Next you must consider that there is absolutely no shame in not running the Comrades. You can achieve just as much in any field if you approach it with the same amount of time, courage, determination and honesty. There are many paths to the mountain top. A person who exercises regularly and is consistently fit and healthy is achieving more than someone who runs Comrades and rapidly retires.

If you still wish to proceed you need a plan. A realistic plan which will achieve your goal. If you are unfit and have no experience at road running you may find it difficult to write down a suitable training guide. You do not know what you are capable of and hopefully you will later find out that you are capable of things you never dreamed of. Conversely many beginners start off too optimistically and rarely fail to achieve their target and then become disillusioned. It is best to talk to as many people s possible and they will assist you with a realistic and attainable programme.

Chapter 109 : the Comrades Marathon : 1986 article for local running magazine

Chapter 108 : the Comrades Marathon : photos from local newspaper

Chapter 107 : the Comrades Marathon : official photographs

Chapter 106 : the Comrades Marathon

I was born and bred in Melbourne, Australia.

In 1981 I decided to go and work in South Africa.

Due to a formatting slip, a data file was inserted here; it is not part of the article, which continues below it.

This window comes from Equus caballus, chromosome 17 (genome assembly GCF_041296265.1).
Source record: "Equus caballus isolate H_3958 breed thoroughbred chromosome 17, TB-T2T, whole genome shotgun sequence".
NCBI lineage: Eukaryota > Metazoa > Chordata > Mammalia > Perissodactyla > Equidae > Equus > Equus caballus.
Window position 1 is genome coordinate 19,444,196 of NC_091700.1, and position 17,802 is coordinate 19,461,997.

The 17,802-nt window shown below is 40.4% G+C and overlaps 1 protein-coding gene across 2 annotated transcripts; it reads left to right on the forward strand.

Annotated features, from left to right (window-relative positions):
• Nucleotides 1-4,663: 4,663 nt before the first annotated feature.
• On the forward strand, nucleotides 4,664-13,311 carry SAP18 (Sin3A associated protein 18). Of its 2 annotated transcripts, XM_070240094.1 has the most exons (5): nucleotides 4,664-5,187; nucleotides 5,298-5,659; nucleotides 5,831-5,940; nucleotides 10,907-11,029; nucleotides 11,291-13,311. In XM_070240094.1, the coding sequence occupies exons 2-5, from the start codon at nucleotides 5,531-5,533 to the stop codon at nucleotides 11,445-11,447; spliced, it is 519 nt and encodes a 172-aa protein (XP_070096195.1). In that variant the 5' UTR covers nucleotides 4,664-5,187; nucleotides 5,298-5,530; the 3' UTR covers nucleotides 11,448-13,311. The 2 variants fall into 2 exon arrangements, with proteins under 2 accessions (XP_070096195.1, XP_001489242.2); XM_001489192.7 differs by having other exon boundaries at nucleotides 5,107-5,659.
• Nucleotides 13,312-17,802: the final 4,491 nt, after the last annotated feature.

Arriving in South Africa many of the people I met talked about the Comrades Marathon.

At the time there were 10,000-15,000 entrants per year. The majority were young, white, male South Africans.

It was an endurance running race. Between Pietermaritzburg and Durban. Alternating between an up and down course. Distance varies but is normally about 90 kays. Both up and down courses are hilly.
In 1986 there were sporting sanctions against South Africa. That meant no international sport and domestic sport got all the media coverage. The Comrades grew bigger during this period.
In South Africa it was one of the biggest sporting events of the year. 
It was almost a rite of passage for white males.

When living in Zululand I decided to do it.  My result is two finishes. In 1985 and 1986.

Zululand was very hot and ideal for growing sugar cane.
Because of the heat I trained early in the morning.

I have memories of, to beat the heat, getting up early, running through the sugar cane and gazing up at Haley’s comet. 

In 1986 my training was interrupted by the birth of one of my daughters.
Because of the political system at the time she was born in a hospital for people classified as white.
She now has two children who are beyond racial classification.

The world, the country and the Comrades Marathon has changed.
It has gone professional.
It has gone international.
It has gone multiracial.
It has gone multisexual.

Some things never change. It is still a hard slogging race between Pietermaritzburg and Durban.
In 1986 I wrote an article for my local running club magazine titled “How to run the Comrades.”
In the photos I am wearing the shirt of the local running club. Our symbol was a local animal, the white rhino.

Reading the article today I am pretty proud of it. I tend to agree with myself. Today I would write it differently but I agree with the basic ideas.  Chapter 97 gives my present ideas on how to run a marathon. Pretty similar with slight differences.